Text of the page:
Hackler v. Astrue

Filing 13

ORDER granting 5 defendant's motion to dismiss complaint and granting 12 defendant's motion for leave to file a sur-reply. Signed on 5/3/10 by Chief District Judge Fernando J. Gaitan, Jr. (Enss, Rhonda)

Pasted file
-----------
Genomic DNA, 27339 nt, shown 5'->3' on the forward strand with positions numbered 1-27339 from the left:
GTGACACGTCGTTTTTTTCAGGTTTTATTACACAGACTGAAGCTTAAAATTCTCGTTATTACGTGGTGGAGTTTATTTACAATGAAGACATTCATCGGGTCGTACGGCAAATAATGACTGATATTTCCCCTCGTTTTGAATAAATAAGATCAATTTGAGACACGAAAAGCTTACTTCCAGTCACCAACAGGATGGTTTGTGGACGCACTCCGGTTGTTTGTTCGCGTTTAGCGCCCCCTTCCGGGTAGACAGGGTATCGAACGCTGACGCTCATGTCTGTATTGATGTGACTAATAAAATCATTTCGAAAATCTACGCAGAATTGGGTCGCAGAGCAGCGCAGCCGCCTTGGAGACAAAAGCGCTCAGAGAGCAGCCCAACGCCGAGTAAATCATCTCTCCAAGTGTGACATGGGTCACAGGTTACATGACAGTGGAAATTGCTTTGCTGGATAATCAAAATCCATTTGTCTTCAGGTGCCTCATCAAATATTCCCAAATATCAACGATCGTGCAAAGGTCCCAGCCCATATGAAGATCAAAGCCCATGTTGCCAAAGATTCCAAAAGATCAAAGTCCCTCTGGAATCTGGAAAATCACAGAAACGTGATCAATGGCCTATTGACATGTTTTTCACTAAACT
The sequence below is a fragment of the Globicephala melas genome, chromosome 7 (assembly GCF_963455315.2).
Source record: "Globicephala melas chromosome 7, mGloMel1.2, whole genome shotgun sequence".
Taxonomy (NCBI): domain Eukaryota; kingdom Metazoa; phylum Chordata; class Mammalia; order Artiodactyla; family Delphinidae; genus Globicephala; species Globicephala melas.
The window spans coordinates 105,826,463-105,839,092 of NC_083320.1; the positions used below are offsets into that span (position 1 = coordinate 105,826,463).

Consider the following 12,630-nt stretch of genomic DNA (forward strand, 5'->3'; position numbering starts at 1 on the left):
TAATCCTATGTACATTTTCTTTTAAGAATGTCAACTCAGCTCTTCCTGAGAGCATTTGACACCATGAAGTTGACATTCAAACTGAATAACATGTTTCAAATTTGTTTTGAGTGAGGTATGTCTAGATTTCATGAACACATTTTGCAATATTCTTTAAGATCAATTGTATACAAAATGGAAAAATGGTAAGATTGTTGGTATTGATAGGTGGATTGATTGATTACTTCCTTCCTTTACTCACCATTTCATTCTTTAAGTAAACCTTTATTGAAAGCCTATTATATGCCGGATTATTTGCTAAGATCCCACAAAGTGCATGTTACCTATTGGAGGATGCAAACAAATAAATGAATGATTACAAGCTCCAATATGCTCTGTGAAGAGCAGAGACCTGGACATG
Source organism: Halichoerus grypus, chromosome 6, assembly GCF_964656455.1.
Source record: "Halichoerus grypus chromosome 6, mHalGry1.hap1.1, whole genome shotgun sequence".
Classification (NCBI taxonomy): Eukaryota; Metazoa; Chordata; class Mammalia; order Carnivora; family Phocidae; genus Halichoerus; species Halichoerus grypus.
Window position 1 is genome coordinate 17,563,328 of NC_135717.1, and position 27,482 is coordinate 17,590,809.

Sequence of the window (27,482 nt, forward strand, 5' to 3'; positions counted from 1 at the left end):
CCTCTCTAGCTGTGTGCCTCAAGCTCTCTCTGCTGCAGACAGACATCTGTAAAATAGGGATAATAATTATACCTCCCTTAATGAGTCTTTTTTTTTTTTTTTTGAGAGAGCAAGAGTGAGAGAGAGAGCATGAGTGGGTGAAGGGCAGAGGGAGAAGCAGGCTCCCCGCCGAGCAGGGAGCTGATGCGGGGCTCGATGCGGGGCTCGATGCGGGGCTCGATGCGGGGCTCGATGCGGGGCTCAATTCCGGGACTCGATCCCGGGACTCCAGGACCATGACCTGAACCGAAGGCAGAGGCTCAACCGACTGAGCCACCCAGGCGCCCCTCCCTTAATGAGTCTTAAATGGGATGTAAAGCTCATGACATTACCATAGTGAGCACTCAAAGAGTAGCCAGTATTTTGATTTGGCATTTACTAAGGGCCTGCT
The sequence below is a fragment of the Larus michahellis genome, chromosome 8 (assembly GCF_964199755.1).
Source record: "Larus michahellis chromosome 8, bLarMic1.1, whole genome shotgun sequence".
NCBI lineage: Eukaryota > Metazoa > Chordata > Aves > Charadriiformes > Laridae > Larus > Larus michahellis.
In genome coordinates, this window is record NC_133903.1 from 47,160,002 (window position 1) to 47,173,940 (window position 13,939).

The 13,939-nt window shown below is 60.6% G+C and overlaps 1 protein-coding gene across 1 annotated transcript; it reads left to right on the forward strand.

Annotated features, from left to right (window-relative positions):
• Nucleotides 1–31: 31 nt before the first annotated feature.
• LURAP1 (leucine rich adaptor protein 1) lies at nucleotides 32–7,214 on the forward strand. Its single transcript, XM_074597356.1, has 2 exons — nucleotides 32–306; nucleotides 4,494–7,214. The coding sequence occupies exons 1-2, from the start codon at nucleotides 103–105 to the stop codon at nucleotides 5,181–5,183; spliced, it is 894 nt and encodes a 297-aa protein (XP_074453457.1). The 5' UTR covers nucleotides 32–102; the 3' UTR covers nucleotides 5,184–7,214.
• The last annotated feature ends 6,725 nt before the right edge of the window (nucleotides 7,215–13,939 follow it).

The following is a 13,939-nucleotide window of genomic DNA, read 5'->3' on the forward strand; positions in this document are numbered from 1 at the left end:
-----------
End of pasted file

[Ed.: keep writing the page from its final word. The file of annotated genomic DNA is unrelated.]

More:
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IN THE UNITED STATES DISTRICT COURT WESTERN DISTRICT OF MISSOURI WESTERN DIVISION MARCIA HACKLER, Plaintiff, v. MICHAEL J. ASTRUE, Commissioner, Social Security Administration Defendant. ) ) ) ) ) No. 09-395-CV-W-FJG ) ) ) ) ) ) ORDER Currently pending before this Court is defendant's Motion to Dismiss Plaintiff's Complaint (Doc. # 5) and defendant's Motion for Leave to File a Sur-reply (Doc. # 12). Defendant states that the Court does not have jurisdiction over plaintiff's Complaint because the ALJ declined to reopen a 2002 decision on the basis of res judicata. Defendant states that a decision of the Commissioner declining to reopen a previous determination on the ground of administrative res judicata is not subject to judicial review, absent a constitutional claim. Plaintiff states in response that res judicata does not apply to her 2002 application and because her 2002 claim for benefits was reconsidered on the merits, it was constructively re-opened and is subject to judicial review. I. BACKGROUND Plaintiff filed an application for a period of disability and disability insurance benefits in May 2002, alleging disability beginning on April 4, 1997, with a date of last insurance of December 31, 2001. The claim was denied on September 20, 2002 and plaintiff did not appeal her initial unfavorable determination. Plaintiff was not represented by counsel during the initial proceedings. On February 28, 2005, plaintiff again applied for a period of disability and disability insurance benefits, alleging disability beginning on April 4, 1997. Her application was denied on March 12, 2005 based on the doctrine of res judicata. A request for an administrative hearing was erroneously processed as a request for reconsideration and was subsequently denied on September 11, 2005. Neither plaintiff nor her attorney were notified of this action. On February 6, 2007, plaintiff filed a request for a hearing. On January 10, 2008, plaintiff received notice that her case was being transferred to the Long Beach, California Office of Disability Adjudication and Review. In February 2008, plaintiff's counsel submitted additional medical information and records. On August 21, 2008, a telephonic hearing was held. During the hearing the ALJ expressed concerns regarding his ability to hear the case and whether res judicata would apply. On November 21, 2008, the ALJ issued an Order finding that the doctrine of res judicata applied, there was no reason to reopen the case and denied plaintiff's request for a hearing. On December 10, 2008, plaintiff filed a request for a review of the ALJ's dismissal, but the Appeals Council denied this request on March 27, 2009. Plaintiff filed the instant complaint on June 17, 2009. II. STANDARD Section 205(g) of the Social Security Act states: Any individual, after any final decision of the Commissioner of Social Security made after a hearing to which he was a party, irrespective of the amount in controversy, may obtain a review of such decision by a civil action commenced within sixty days . . . . 42 U.S.C. 405(g). 2 In Pageler v. Astrue, No. 08-4132-CV-C-ODS, 2009 WL 90358 (W.D.Mo. Jan. 14, 2009), the Court stated, "[t]herefore, only a `final decision of the Secretary made after a hearing' is subject to judicial review. Further, `a petition to reopen a final decision may be denied without a hearing as provided in 205(b), 42 U.S.C. 405(b).'" Id. at *1 (citing Califano v. Sanders, 430 U.S. 99, 108 (1977)). In Yeazel v. Apfel, 148 F.3d 910 (8th Cir. 1998), the Court noted, "courts generally lack jurisdiction to review denials of benefits based on res judicata, because such denials are entered without a hearing. . . . Courts may review denials based on res judicata, however, if those denials are challenged on constitutional grounds." Id. at 911 (internal citations omitted). III. DISCUSSION The Government argues that the Court does not have jurisdiction to review the Commissioner's decision not to reopen the 2002 denial of plaintiff's application for benefits because it is not a "final decision" within the meaning of the Social Security Act. Additionally, the Government argues that courts lack jurisdiction to review denials of benefits based on administrative res judicata. Plaintiff states that where no administrative hearing has been held, no adjudication has occurred and therefore the doctrine of res judicata does not apply. Plaintiff also argues that the substantial evidence of record in May 2002 supported a finding that she was disabled and a favorable decision was warranted. Because her application was denied, plaintiff argues that a manifest error took place which necessitates the reopening of her application. Plaintiff also argues that she has submitted new medical information which supports her claim. Plaintiff acknowledges that reopening of a prior application is typically within the Commissioner's discretion and may be decided without a hearing. However, she states that there are two exceptions: 3 1) claims that were reconsidered on the merits during administrative review are deemed reopened and 2) colorable constitutional challenges are subject to federal court review. Plaintiff states that in the present case, her 2002 application was reconsidered on the merits and was thereby constructively reopened. A. Does Res Judicata Apply to Bar Plaintiff's Claim? If a decision is not appealed to the appeals council it becomes the final decision of the Commissioner. . . . Such decisions can be given the effect of res judicata in subsequent proceedings. Res judicata is appropriately applied where a claimant advances the same claim, based on the same facts and issues, in a subsequent proceeding as was advanced and decided in a prior proceeding where that prior decision has become final. Lowrey v. Astrue, No. 4:06-CV-01546-CDP, 2008 WL 320736, *2 (E.D.Mo. Feb. 4, 2008)(internal citations omitted). Plaintiff argues that where there has been no hearing, there has been no adjudication and res judicata does not apply. Plaintiff states that where the record is inadequate to support the unfavorable determination, application of res judicata amounts to a denial of due process. Plaintiff cites to two cases which support this view. In Butler v. Bowen, 671 F.Supp. 1348, 1351 (S.D.Fla. 1987), the Court stated that 42 U.S.C. 405(h) prohibits the Social Security Administration from applying the doctrine of administrative res judicata to a prior application in which no hearing took place. However, in Butler, the plaintiff actually had a hearing before an ALJ. Additionally, the Court found that the ALJ had implicitly reopened the plaintiff's prior claim, allowing the Court to review the ALJ's decision. Similarly, in Thompson v. Schweiker, 665 F.2d 936 (9th Cir. 1982), the plaintiff also had a hearing before the ALJ. The Ninth Circuit found that the ALJ's findings were not supported by substantial evidence, he had failed to develop the record or to assist the pro se plaintiff during the hearing. With regard to the 4 issue of res judicata, which the ALJ had found barred plaintiff's claim, the Court stated: Administrative res judicata may apply even though the claimant has never had a hearing, where the claimant has failed to pursue his administrative appeals and no new facts are presented in the subsequent application. . . .We recognize the importance of administrative res judicata; however, enforcement of that policy must be tempered by fairness and equity. Neither collateral estoppel nor res judicata is rigidly applied. Both rules are qualified or rejected when their application would contravene an overriding public policy or result in manifest injustice. . . . Res judicata of administrative decisions does not acquire the rigid finality of judicial proceedings. . . . Where the record is patently inadequate to support the findings the ALJ made, application of res judicata is tantamount to a denial of due process. Fairness in the administrative process is more important than finality of administrative judgments. Because these two policies conflict here, res judicata is inappropriate. Id. at 940-41 (internal citations omitted). However, later cases have called Thompson into question. In Blackburn v. Heckler, 615 F.Supp. 908 (N.D.Ill. 1985), the Court stated, "it is doubtful Thompson represents the law in this Circuit. Effectively, the Thompson doctrine holds that where an administrative decision has violated due process, a later refusal to reopen that decision does so as well. But that proposition was specifically negated by our Court of Appeals." Id. at 913 (citing Steebe v. United States Railroad Retirement Board, 708 F.2d 250, 256 (7th Cir.) cert. denied, 464 U.S. 997, 104 S.Ct. 496, 78 L.Ed.2d 689 (1983)). However, there are other cases that have found res judicata to be applicable. In Yeazel v. Apfel, 148 F.3d 910 (8th Cir. 1998), plaintiff argued that the Commissioner should not have applied res judicata, because his benefits were initially denied without a hearing. The Eighth Circuit found that the plaintiff did not receive a hearing solely because he had not elected to pursue a hearing after his application was initially denied. Similarly, in Pageler v. Astrue, No. 08-4132-CV-C-ODS, 2009 WL 90358 (W.D.Mo. Jan. 14, 2009), the Court stated, "an ALJ may dismiss a request for a hearing when he 5 determines that the doctrine of res judicata applies. 20 C.F.R. 404.957(c)(1). Consequently, courts also lack jurisdiction to review denials of benefits based on res judicata because such denials are entered without a hearing." Id. at *1. The Court did note that a court may review the Secretary's decision notwithstanding the absence of a hearing if the claimant challenges the decision on constitutional grounds. However, that was not the situation in the Pageler case, nor has plaintiff raised a constitutional claim in this case. In the instant case, plaintiff filed an application for a period of disability and disability insurance benefits in May 2002, alleging disability beginning on April 4, 1997, with a date of last insurance of December 31, 2001. The claim was medically denied on September 20, 2002. Plaintiff did not appeal her initial unfavorable determination. Thus, this determination became a final decision. On February 28, 2005, plaintiff again applied for a period of disability and disability insurance benefits alleging disability beginning on April 4, 1997. This second application was denied on the basis of res judicata. As in the Pageler case, the Court finds that plaintiff did not receive a hearing because she did not request one. Plaintiff does not allege that the notice sent to her was inadequate or that she was unaware that she could request a hearing. The Court rejects plaintiff's argument that res judicata does not apply simply because a hearing was not held. Later cases have confirmed that the doctrine can be applied even in the absence of a hearing. Accordingly, the Court finds that the ALJ properly determined that res judicata applied to bar plaintiff's second application for benefits. Therefore, the Court finds that it is without jurisdiction to review this determination. 6 B. Does Good Cause Exist to Reopen Plaintiff's Claim? In Lowrey, the Court stated: the Social Security Administration (SSA) may, on its own initiative or on the suggestion of the plaintiff, choose to reopen a prior determination. . . . A determination or decision made during the administrative review process may be reopened by the SSA for any reason within twelve months of the decision, and for good cause within four years. . . .A prior claim may be reopened by the SSA even if a plaintiff fails to appeal the decision. . . . The SSA will find "good cause" to reopen if new and material evidence is furnished. . . . Here, the ALJ found that no good cause existed to reopen the prior claim. As both parties have noted, it is well-settled that courts generally do not have jurisdiction over the Commissioner's decision not to reopen a claim. . . . This is because a decision not to reopen is not a final decision within the meaning of the Social Security Act. 42 U.S.C. 405(g)(2006) . . . Reopening is a matter committed to the Secretary's discretion and may be decided without a hearing. . . . Courts have noted two exceptions to this general rule. . . . First, claims that have been reconsidered on the merits during administrative review are deemed reopened and subject to federal court review. . . . Second, where a colorable constitutional challenge has been made, federal courts have jurisdiction to entertain such challenges, seen as unsuitable for resolution in the administrative process. Id. at *2 (internal citations and quotations omitted). Plaintiff argues that "[t]he submission of new and material evidence that directly relates to Ms. Hackler's impairments and her limitations prior to her date last insured supports a finding of good cause to reopen her 2002 application." Plaintiff also argues that her 2002 application was reconsidered on the merits and was therefore constructively reopened. Plaintiff states that the Long Beach, California ODAR office notified plaintiff's counsel that plaintiff's file had been reviewed and that an on-therecord decision and reopening of the 2002 application was being considered pending additional medical evidence. A hearing was held on August 21, 2008 in which the ALJ discussed the procedural posture of the case and noted his concerns. Specifically the ALJ stated: 7 The problem I've got is jurisdictional. I don't know why my office slipped this case in. I've never seen it before and I was just looking at it during these last 10 or 15 minutes and I discovered that I've got some procedural problems with it that may not allow me to even get to the merits of the case. First of all, here's what I've gleaned in the last 10 to 15 minutes. Your insurance with Social Security expired the end of 2001 which means since then you've not been insured for Title 2 benefits. For you to be found disabled I would have to find you disabled before the end of 2001. However, there was a prior denial at Social Security in May 2002 that was never appealed to my knowledge. That being the case res judicata would apply and that was after you ran out of insurance and I don't know how legally I can go back and do anything about this now. That's issue one. Issue two is your application currently in 2005 led to a late filing of this request for hearing by about two years and so I've got a problem there because you didn't file your hearing request within the requisite 60 days. So, I've got two major issues to deal with here. (Transcript of August 21, 2008 Hearing). The ALJ asked plaintiff's attorney to discuss these two issues in a written brief submitted following the hearing. On November 21, 2008, the ALJ issued an Order finding that res judicata applied. The ALJ also found that the deadline for requesting review should not be extended because at the time of the previous determination, the plaintiff was not under a mental impairment and none of the conditions for reopening set forth in 20 C.F.R. 404.988 were present. The ALJ also found that the same facts and issues were involved. The ALJ stated: The undersigned has compared the evidence considered in reaching the previous determination with that relating to the claimant's current claim. Based on this comparison, the undersigned finds that no new and material evidence has been submitted and that there has been no change in statute, regulation, ruling or legal precedent concerning the facts and issues ruled upon in connection with the previously adjudicated period. Generally, there is always some evidence as claimants continue to age, weaken and see doctors. However, it does not constitute new and material evidence to reopen. (November 21, 2008 Order, p. 2). The Court agrees and finds that no good cause existed to re-open plaintiff's claim. Although plaintiff submitted new medical records, these related only to plaintiff's medical condition and were not a basis to re-open her claim. 8 C. Was Plaintiff's 2002 Application for Benefits Constructively Reopened? Plaintiff argues that her 2002 Application was constructively re-opened because there was communication between the Long Beach, California ODAR office and plaintiff's counsel regarding the review of plaintiff's case. Plaintiff's counsel states that she responded to the ODAR's request for specific medical evidence, which was submitted. Plaintiff argues that this constitutes a constructive re-opening of her 2002 application. The Court disagrees. In Lowrey, the Court stated: In order to obtain judicial review of a decision not to reopen, a plaintiff may show that a prior claim has been reconsidered on the merits during administrative review. . . . If it can be shown that the ALJ considered Lowrey's first claim on the merits, this would nullify the res judicata effect of the prior determination. . . . Lowrey argues that the ALJ constructively reopened her prior application by explicitly reconsidering the state of the evidence in the prior claim and the prior period. A claim is not considered reopened by the ALJ where the ALJ looks at a prior application to determine if it raises the same issues as current application. . . . This is because the Secretary must in fairness look far enough into the proffered factual and legal support to determine whether it is the same claim and if so, whether it should nevertheless be reopened as a discretionary matter. Id. at * 3 (internal citations and quotations omitted). In the instant case, plaintiff's counsel states in the Reply Suggestions that "there was communication between the Long Beach, California ODAR and Plaintiff's attorney regarding the review of Ms. Hackler's case, as well as discussion regarding a possible early decision. Plaintiff's attorney responded to ODAR's request for specific medical evidence, which was submitted with the attached cover letters. As such, Ms. Hackler's 2002 application was constructively re-opened and is thereby subject to this Court's review." (Reply Suggestions, p. 1). Defendant in its surreply suggestions states that the submission of new medical evidence and discussion with employees of the ODAR office does not constitute reopening of plaintiff's claim. The ALJ was the only official who had authority to reopen plaintiff's claim and he stated that the medical evidence did not constitute 9 "new and material evidence to reopen." The Court agrees and finds that the ALJ did not constructively re-open plaintiff's 2002 claim. IV. CONCLUSION Accordingly, for the reasons stated above, the Court hereby GRANTS Defendant's Motion to Dismiss Plaintiff's Complaint (Doc. # 5) and GRANTS Defendant's Motion for Leave to File a Sur-reply (Doc. # 12). Date: 05/03/10 Kansas City, Missouri S/ FERNANDO J. GAITAN, JR. Fernando J. Gaitan, Jr. Chief United States District Judge 10